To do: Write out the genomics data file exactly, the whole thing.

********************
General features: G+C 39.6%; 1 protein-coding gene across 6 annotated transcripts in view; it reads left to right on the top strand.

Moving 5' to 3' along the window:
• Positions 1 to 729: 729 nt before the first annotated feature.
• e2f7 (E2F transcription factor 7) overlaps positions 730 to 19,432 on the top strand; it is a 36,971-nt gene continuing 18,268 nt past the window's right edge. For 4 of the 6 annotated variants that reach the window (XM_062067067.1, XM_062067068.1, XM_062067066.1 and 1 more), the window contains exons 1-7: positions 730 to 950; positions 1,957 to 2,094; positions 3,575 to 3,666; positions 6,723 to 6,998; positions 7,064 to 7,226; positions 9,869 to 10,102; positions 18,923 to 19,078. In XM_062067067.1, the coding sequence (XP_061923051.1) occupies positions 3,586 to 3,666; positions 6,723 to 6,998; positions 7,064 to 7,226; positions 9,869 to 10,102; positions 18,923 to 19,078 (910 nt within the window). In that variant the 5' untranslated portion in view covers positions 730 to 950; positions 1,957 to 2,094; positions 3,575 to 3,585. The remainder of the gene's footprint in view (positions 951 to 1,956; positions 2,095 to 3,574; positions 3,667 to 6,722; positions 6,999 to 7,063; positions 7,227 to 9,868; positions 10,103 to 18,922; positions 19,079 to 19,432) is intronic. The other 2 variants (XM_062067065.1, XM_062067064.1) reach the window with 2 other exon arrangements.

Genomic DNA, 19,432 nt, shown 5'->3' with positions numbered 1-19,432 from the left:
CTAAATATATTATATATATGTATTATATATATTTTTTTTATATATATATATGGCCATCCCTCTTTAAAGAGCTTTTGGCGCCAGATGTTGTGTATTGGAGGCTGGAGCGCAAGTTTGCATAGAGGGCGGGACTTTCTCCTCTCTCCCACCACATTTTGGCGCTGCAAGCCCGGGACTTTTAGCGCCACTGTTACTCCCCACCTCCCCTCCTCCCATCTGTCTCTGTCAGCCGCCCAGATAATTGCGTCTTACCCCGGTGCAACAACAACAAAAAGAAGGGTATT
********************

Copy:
General features: G+C 39.6%; 1 protein-coding gene across 6 annotated transcripts in view; it reads left to right on the top strand.

Moving 5' to 3' along the window:
• Positions 1 to 729: 729 nt before the first annotated feature.
• e2f7 (E2F transcription factor 7) overlaps positions 730 to 19,432 on the top strand; it is a 36,971-nt gene continuing 18,268 nt past the window's right edge. For 4 of the 6 annotated variants that reach the window (XM_062067067.1, XM_062067068.1, XM_062067066.1 and 1 more), the window contains exons 1-7: positions 730 to 950; positions 1,957 to 2,094; positions 3,575 to 3,666; positions 6,723 to 6,998; positions 7,064 to 7,226; positions 9,869 to 10,102; positions 18,923 to 19,078. In XM_062067067.1, the coding sequence (XP_061923051.1) occupies positions 3,586 to 3,666; positions 6,723 to 6,998; positions 7,064 to 7,226; positions 9,869 to 10,102; positions 18,923 to 19,078 (910 nt within the window). In that variant the 5' untranslated portion in view covers positions 730 to 950; positions 1,957 to 2,094; positions 3,575 to 3,585. The remainder of the gene's footprint in view (positions 951 to 1,956; positions 2,095 to 3,574; positions 3,667 to 6,722; positions 6,999 to 7,063; positions 7,227 to 9,868; positions 10,103 to 18,922; positions 19,079 to 19,432) is intronic. The other 2 variants (XM_062067065.1, XM_062067064.1) reach the window with 2 other exon arrangements.

Genomic DNA, 19,432 nt, shown 5'->3' with positions numbered 1-19,432 from the left:
CTAAATATATTATATATATGTATTATATATATTTTTTTTATATATATATATGGCCATCCCTCTTTAAAGAGCTTTTGGCGCCAGATGTTGTGTATTGGAGGCTGGAGCGCAAGTTTGCATAGAGGGCGGGACTTTCTCCTCTCTCCCACCACATTTTGGCGCTGCAAGCCCGGGACTTTTAGCGCCACTGTTACTCCCCACCTCCCCTCCTCCCATCTGTCTCTGTCAGCCGCCCAGATAATTGCGTCTTACCCCGGTGCAACAACAACAAAAAGAAGGGTATT